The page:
The number of people falling victim to coronavirus-related scams has risen sharply since February with £970,000 lost already.
There have been more than 100 reports to Action Fraud since 9 February.
It received 20 more reports that month, 46 between 1 March and 13 March and 38 reports in just four days from 14 to 18 March.
The majority of reports relate to online shopping scams where people have ordered protective face masks, hand sanitiser and other products which failed to arrive.
Other frauds include ticket, romance, charity and lender loan fraud.
It has also received over 200 reports of coronavirus-themed phishing emails which attempt to trick people into opening malicious attachments. This could then allow the fraudster to steal people’s personal information, email logins, passwords and banking details.
A common tactic used by fraudsters is to contact potential victims over email purporting to be from research organisations affiliated with the Centers for Disease Control and Prevention (CDC) and the World Health Organisation (WHO).
They claim to be able to provide the recipient with a list of active coronavirus infections in their area. In order to access this information, the victim needs to click on a link, which leads to a malicious website, or is asked to make payment in cryptocurrency Bitcoin.
In other cases fraudsters provide articles about the outbreak with a link to a fake company website where victims are encouraged to subscribe to a daily newsletter, or send investment scheme and trading advice encouraging people to take advantage of the downturn.
The National Fraud Intelligence Bureau (NFIB) has also seen fraudsters purporting to be from HMRC offering a tax refund, directing victims to a fake website to harvest their personal and financial details.
Fraudsters exploit tragedies and global emergencies
Superintendent Sanjay Andersen, head of the National Fraud Intelligence Bureau, said: “Fraudsters will use any opportunity they can to take money from innocent people. This includes exploiting tragedies and global emergencies.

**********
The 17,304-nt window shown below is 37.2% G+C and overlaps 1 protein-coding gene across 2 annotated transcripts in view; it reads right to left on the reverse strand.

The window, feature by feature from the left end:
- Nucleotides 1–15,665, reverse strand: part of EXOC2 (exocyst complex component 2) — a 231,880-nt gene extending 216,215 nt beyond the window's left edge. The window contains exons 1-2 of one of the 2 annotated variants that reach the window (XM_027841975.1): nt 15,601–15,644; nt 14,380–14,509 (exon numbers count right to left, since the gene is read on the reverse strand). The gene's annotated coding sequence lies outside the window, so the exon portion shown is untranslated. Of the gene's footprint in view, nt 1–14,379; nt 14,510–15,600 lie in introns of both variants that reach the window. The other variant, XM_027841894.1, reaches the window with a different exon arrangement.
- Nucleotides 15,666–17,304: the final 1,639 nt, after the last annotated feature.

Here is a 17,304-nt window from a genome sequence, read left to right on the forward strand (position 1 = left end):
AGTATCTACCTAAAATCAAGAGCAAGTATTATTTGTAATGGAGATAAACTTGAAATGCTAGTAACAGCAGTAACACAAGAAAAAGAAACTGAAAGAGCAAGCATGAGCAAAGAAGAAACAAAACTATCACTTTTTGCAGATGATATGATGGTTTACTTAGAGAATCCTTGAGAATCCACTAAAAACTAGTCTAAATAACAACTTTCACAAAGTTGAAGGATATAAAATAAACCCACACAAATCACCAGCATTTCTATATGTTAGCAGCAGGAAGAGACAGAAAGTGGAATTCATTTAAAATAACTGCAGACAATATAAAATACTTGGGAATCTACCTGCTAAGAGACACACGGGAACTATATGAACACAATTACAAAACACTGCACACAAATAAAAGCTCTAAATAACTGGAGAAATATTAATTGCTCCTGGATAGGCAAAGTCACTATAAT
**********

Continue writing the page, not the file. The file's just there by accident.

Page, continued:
“The majority of scams we are seeing relate to the online sale of protective items, and items that are in short supply across the country, due to the COVID-19 outbreak. We’re advising people not to panic and to think about the purchase they are making. When you’re online shopping it’s important to do your research and look at reviews of the site you are buying from.”
Graeme Biggar, director general of the National Economic Crime Centre, said: “We have already seen fraudsters using the COVID-19 pandemic to scam people looking to buy medical supplies online, sending emails offering fake medical support and targeting people who may be vulnerable or increasingly isolated at home.
“These frauds try to lure you in with offers that look too good to be true, such as high return investments and ‘healthcare opportunities’, or appeals for you to support those who are ill or bogus charities.
“The advice is simple, think very carefully before you hand over your money, and don’t give out your personal details unless you are sure who you are dealing with.”
How to protect yourself
1) Watch out for scam messages
Don’t click on the links or attachments in suspicious emails, and never respond to unsolicited messages and calls that ask for your personal or financial details.
2) Shopping online
If you’re making a purchase from a company or person you don’t know and trust, carry out some research first, and ask a friend or family member for advice before completing the purchase. If you decide to go ahead with the purchase, use a credit card if you have one, as most major credit card providers insure online purchases.
For more information on how to shop online safely, visit: https://www.actionfraud.police.uk/shoponlinesafely
3) Protect your devices from the latest threats
Always install the latest software and app updates to protect your devices from the latest threats.
For information on how to update your devices, visit: https://www.ncsc.gov.uk/guidance/securing-your-devices